On the Paralympic race course north of the Newport Bridge, in puffy breeze that ranged from 5 knots to teen-strength, new leaders emerged in the 2.4 Metre and Sonar classes.
Mark LEBLANC now leads the 2.4 Metre class, and only two points separate the top three boats - with Mark BRYANT in second and John RUF in third. The fact that RUF sailed a 2,1,1 score in the day's three races and launched himself within striking distance of the lead can't make those close to him on the leaderboard feel too comfortable.
The lead in the Sonar class has once again been overturned, and Rick DOERR and his crew of Tim ANGLE, and Bill DONOHUE have recaptured the first-place slot. The team of Paul CALLAHAN, Roger CLEWORTH, and Tom BROWN stand only three points behind.
On the Laser and Laser Radial course, the rich are not getting richer. In both classes, the top two boats are distancing themselves from the rest of the fleet, but the points spreads between first and second places mirror the exact same spread these singlehanded racers sailed to the starting line with this morning.
In the Laser class, Brad FUNK remains three points ahead of second-place Andrew CAMPBELL; third-place Trevor MOORE is 32 points behind CAMPBELL. In the Laser Radial class, five points still separate leader world #1 Anna TUNNICLIFFE and second-place Paige RAILEY; third-place Sarah LIHAN is 11 points behind RAILEY.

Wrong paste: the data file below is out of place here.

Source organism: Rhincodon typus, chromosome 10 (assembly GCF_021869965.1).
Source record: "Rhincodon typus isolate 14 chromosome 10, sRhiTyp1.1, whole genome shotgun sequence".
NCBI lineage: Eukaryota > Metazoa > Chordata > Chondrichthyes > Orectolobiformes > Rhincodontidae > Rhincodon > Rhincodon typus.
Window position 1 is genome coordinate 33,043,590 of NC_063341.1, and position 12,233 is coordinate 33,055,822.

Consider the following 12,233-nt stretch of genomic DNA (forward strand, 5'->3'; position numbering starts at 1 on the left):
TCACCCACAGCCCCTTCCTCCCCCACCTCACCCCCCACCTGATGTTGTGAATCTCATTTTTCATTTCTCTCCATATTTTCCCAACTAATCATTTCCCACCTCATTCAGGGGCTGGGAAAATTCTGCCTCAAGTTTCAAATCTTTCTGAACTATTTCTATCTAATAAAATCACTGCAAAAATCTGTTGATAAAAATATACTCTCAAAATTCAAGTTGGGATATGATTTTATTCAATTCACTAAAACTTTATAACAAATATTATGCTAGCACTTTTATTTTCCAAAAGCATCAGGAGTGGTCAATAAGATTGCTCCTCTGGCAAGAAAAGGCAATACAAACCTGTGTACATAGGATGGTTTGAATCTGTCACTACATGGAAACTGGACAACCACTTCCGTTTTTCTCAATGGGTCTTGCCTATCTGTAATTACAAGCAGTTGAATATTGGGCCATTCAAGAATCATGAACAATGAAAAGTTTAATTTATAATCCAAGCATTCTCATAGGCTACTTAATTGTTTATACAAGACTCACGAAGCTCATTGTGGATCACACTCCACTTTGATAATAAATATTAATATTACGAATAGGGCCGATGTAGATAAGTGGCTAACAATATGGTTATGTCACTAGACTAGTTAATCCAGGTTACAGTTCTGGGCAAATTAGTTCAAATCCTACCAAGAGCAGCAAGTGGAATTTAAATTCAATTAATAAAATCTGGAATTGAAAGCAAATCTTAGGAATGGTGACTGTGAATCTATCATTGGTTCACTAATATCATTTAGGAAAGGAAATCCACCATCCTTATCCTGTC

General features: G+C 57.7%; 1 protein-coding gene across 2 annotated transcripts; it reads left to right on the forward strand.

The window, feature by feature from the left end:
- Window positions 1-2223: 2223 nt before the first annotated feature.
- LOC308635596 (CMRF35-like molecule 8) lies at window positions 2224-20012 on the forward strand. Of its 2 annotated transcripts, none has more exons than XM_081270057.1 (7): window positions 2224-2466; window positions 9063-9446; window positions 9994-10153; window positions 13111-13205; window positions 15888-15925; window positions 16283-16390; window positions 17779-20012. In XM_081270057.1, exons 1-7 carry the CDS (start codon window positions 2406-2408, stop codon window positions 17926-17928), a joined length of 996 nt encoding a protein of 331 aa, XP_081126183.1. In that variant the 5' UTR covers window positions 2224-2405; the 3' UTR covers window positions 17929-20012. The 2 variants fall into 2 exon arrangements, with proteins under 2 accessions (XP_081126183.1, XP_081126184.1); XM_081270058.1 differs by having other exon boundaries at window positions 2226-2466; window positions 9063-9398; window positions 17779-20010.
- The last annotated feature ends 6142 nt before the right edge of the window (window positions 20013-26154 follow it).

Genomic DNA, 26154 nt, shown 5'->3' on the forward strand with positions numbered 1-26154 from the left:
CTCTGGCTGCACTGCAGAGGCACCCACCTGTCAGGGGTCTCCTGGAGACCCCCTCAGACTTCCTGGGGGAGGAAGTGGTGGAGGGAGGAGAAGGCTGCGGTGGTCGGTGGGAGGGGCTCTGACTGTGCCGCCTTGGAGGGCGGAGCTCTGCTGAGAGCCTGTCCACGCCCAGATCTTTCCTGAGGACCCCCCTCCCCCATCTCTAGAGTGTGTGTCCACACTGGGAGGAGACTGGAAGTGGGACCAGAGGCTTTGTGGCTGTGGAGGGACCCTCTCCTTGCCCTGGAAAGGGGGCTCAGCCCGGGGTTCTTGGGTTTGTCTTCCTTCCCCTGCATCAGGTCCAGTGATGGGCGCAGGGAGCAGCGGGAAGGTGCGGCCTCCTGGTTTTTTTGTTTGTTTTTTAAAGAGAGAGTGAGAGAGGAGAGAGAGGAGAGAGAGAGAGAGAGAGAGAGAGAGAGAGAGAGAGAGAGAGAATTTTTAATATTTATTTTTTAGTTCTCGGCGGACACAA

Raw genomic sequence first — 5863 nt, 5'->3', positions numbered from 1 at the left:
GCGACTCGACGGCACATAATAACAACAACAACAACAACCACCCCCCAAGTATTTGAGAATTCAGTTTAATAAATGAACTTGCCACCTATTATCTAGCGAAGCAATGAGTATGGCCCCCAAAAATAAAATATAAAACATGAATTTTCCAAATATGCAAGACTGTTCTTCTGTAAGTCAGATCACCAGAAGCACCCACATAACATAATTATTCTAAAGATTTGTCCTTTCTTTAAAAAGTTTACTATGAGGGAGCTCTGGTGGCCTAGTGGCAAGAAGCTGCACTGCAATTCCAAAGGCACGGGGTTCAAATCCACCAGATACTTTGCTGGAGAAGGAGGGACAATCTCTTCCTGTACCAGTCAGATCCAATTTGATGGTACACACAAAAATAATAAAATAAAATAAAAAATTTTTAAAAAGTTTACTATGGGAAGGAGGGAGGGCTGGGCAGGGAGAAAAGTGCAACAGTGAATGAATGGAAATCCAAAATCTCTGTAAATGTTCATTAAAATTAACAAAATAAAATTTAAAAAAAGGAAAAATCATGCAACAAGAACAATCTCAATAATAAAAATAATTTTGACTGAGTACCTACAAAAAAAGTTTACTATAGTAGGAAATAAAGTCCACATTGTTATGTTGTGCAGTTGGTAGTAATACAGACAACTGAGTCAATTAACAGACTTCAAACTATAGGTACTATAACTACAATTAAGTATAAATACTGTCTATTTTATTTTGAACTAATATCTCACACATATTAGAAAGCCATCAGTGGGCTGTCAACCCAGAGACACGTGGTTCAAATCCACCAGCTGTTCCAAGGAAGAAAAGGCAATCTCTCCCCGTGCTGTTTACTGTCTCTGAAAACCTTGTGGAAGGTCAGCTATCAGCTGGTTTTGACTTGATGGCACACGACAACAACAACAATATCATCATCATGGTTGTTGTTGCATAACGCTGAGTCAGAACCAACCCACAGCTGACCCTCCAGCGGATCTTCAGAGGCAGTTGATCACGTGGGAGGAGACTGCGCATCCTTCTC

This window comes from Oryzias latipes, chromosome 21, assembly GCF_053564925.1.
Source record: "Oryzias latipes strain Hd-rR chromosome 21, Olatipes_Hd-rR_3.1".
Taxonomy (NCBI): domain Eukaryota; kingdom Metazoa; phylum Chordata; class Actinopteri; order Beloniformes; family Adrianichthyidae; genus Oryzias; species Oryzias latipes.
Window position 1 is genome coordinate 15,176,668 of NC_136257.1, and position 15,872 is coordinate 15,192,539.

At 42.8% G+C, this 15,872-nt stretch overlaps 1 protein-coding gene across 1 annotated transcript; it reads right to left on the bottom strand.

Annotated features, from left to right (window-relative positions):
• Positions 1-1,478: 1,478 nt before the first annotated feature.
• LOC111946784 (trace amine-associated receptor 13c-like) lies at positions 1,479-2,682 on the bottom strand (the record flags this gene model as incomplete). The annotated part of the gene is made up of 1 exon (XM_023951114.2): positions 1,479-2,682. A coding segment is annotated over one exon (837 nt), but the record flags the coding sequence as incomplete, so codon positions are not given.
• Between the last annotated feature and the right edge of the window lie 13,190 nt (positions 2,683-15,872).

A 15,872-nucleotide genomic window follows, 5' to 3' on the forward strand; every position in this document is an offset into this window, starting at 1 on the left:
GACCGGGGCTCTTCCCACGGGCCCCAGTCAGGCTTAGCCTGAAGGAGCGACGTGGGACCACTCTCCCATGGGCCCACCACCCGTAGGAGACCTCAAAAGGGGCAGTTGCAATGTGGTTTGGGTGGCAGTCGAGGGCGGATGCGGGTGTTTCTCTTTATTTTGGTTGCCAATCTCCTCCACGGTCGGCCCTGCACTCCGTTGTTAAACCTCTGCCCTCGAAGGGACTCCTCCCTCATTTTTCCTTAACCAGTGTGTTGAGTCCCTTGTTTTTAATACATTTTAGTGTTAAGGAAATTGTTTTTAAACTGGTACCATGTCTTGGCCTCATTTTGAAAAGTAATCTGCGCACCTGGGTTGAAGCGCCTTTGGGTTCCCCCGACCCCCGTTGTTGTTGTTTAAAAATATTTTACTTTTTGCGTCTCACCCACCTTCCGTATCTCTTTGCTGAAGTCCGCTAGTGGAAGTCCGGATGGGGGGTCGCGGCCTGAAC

For sailors not standing 1,2 in these two singlehanded classes, reality is setting in. But for the boats at the front of the class, there are still three days of racing and six races: the door to opportunity - to both rise and fall - is still wide open.
After racing on Thursday, RAILEY surveyed her chances: five points behind with six races left is not an insurmountable amount of ground to make up. On the day, RAILEY and TUNNICLIFFE were dead-even on points, with RAILEY's 1,3 finishes mirroring TUNNICLIFFE's 3,1. LIHAN matched them both in points, with a 2,2 day for four points.
What has frustrated RAILEY in this series are the costly points she gained in races where she once held the lead, but slipped back to a second- or third-place slot (a third place being her worst race to date). But Friday's forecast is for bigger breeze, and those are the conditions RAILEY likes best: "full-hike and shifty," as she describes it. Her strategy for the back end of this regatta is simple: "I'm just going for it, in every race … I have to keep pushing."
There is one team racing these East Coast Trials that no longer needs to put the pedal down for every race. Paralympic sailors Nick SCANDONE and Maureen MCKINNON-TUCKER have the largest leading margin in the entire fleet: a solid ten points over second place in the SKUD18 class. Their job in the back end of this regatta is quite different.
"In the beginning of the regatta, we wanted a good start and we wanted to win races," said SCANDONE. "But now, we don't have to win every race - but we do have to keep an eye on our competition."
Karen MITCHELL and JP CREIGNOU, and Scott WHITMAN and Julia DORSETT are the teams SCANDONE and MCKINNON-TUCKER need to watch. They stand second and third respectively, but only one point apart from each other in the standings.
For complete information on the US Olympic and Paralympic Team Trials - Sailing, please visit www.ussailing.org/olympics/OlympicTrials. Video from the event with commentary by Gary JOBSON will be available daily on the website of the NBC network at www.NBCOlympics.com.